In the mid-1990s, scientists perfected methods for tracking the origin of nasty bacteria in streams and seawater. From Clearwater, Fla., to Arlington, Va., to Boise the trail has led straight to the hunched-up dog — and to owners who don't pick up after their pets.
At some beaches, dogs help raise bacteria levels so high that visitors must stay out of the water. Goaded by such studies, some cities have directed as much as $10,000 in the last few years to encourage dog owners to clean up after their pets. A few municipalities have started issuing citations to those who ignore pet clean-up ordinances.
Many dog lovers are in denial about their pooches' leavings. But researchers have named the idea that areas used by dogs pump more bacteria into waterways — the "Fido hypothesis."
Dogs are only one of many fixtures of suburban America that add to water pollution. Lawn fertilizers, rinse water from driveways and motor oil commonly end up in streams and lakes.
But unlike those sources, dogs generate disease-causing bacteria that can make people sick. Studies done in the last few years put dogs third or fourth on the list of contributors to bacteria in contaminated waters. "Dogs are one of our usual suspects," says Valerie Harwood, a microbiologist at the University of South Florida. "At certain sites, we find their effect to be significant."
It doesn't take a Ph.D. to figure out that dog do is nasty. But it took science to determine how nasty it is.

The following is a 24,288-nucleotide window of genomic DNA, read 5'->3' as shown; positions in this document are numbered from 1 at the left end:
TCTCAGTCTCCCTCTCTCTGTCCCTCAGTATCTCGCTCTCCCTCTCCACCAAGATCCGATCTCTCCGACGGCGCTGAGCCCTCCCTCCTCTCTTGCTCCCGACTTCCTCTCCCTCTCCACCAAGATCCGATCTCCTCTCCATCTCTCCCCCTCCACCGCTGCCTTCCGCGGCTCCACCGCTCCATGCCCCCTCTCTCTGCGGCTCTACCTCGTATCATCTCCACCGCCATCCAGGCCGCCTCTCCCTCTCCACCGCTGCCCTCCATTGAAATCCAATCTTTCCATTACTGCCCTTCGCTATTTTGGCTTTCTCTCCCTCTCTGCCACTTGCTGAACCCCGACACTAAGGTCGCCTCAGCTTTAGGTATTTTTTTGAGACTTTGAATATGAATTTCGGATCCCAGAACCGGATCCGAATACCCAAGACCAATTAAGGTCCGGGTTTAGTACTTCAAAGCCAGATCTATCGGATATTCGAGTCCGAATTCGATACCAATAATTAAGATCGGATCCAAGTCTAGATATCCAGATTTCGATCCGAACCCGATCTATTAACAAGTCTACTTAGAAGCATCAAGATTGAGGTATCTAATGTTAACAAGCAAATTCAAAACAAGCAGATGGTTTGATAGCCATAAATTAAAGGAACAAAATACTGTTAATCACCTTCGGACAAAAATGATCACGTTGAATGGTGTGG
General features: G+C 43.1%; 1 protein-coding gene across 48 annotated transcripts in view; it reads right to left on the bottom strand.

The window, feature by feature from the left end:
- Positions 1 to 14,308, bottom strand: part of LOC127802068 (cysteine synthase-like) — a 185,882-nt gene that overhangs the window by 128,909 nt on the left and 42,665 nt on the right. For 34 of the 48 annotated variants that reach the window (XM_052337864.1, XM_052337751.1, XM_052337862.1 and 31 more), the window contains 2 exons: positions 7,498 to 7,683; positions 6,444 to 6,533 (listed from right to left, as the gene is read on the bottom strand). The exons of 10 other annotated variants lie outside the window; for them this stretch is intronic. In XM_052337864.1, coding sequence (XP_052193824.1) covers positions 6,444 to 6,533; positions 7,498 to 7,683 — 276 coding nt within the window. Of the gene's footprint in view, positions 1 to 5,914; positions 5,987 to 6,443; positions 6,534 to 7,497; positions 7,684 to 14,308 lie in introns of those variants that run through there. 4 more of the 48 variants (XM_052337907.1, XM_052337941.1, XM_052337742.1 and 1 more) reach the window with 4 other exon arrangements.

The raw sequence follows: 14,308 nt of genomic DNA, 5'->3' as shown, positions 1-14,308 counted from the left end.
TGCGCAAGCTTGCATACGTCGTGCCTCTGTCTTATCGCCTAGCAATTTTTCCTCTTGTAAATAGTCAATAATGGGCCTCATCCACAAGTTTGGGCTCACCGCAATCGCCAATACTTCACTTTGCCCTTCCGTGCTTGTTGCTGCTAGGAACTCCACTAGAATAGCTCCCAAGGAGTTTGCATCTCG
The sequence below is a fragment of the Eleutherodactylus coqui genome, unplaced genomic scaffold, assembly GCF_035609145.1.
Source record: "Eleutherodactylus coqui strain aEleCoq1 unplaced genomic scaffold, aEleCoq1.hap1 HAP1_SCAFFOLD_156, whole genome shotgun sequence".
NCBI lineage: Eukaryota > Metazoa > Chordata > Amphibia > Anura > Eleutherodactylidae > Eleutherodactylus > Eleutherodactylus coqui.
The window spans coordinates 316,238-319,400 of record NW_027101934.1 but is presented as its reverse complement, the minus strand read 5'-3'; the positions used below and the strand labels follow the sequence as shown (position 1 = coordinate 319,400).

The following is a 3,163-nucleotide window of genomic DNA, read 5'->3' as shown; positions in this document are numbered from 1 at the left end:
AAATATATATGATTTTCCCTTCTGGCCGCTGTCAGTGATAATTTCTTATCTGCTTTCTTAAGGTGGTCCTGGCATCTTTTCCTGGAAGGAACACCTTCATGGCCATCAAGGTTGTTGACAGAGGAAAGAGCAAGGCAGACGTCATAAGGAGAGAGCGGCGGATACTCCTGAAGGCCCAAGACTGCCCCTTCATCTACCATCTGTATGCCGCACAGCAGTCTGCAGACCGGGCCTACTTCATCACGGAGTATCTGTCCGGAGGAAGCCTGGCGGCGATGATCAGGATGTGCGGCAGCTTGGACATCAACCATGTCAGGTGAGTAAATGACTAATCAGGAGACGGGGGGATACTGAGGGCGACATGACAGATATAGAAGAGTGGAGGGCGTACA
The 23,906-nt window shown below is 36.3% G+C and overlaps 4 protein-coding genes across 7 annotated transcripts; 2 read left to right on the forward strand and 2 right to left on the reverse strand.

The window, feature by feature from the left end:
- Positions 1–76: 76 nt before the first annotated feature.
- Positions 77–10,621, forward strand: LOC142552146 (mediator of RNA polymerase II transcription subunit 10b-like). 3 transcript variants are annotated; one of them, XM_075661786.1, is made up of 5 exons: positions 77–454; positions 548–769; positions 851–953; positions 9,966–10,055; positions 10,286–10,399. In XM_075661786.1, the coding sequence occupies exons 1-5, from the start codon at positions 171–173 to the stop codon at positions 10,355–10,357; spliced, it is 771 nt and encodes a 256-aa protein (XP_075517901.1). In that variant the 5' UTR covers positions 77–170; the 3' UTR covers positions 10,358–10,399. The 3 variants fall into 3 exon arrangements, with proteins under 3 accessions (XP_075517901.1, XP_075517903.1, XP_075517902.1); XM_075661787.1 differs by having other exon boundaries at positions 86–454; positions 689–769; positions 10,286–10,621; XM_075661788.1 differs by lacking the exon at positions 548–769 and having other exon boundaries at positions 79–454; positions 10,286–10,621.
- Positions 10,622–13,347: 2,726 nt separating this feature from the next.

From mutt to blue-blooded champion, all dogs harbor so-called coliform bacteria, which live in the gut. The group includes E. coli, a bacterium that can cause disease, and fecal coliform bacteria, which spread through feces. Dogs also carry salmonella and giardia. Environmental officials use measurements of some of these bacteria as barometers of how much fecal matter has contaminated a body of water.
This wouldn't matter if pet dogs were as rare as pet chinchillas. But four in 10 U.S. households include at least one dog, according to the American Pet Products Manufacturers Association. The association's statistics also show that Americans owned 54.6 million dogs in 1996 and 68 million dogs in 2000. Of that total, 45% were "large" dogs — 40 pounds or more.
Those numbers add up to a lot of kibble. That wouldn't matter if all dog owners also owned a pooper-scooper. But several studies have found that roughly 40% of Americans don't pick up their dogs' feces (women are more likely to do so than men).
New analysis provides answers
The environmental impact of dog waste went unrecognized for decades. Then scientists developed lab techniques to determine the origin of fecal bacteria contaminating water. One method is a variant of DNA fingerprinting. Another method looks at the antibiotic resistance of microbes from different species.
Scientists caution that the methods are still new. They are able to distinguish between major and minor sources of pollution, but they can't say with precision whether dogs contribute 20% or 30% of the pollution in a stream. "There's inherently some error," says Don Stoeckel, a microbiologist for the Ohio district of the U.S. Geological Survey who's studying bacteria-tracking methods. "I think the best (they) can do is give you some evidence of the magnitude of each source."
Nonetheless, Stoeckel says, the analytical tools do provide useful information. Researchers have studied dozens of waterways. Wild birds and humans usually head the roster of who's fouling the water. But in some areas, dogs make significant deposits.
More Water News
Although the EPA has been slow to protect water against the controversial procedure of fracking, it seems to be moving in the right direction in regulation of air quality.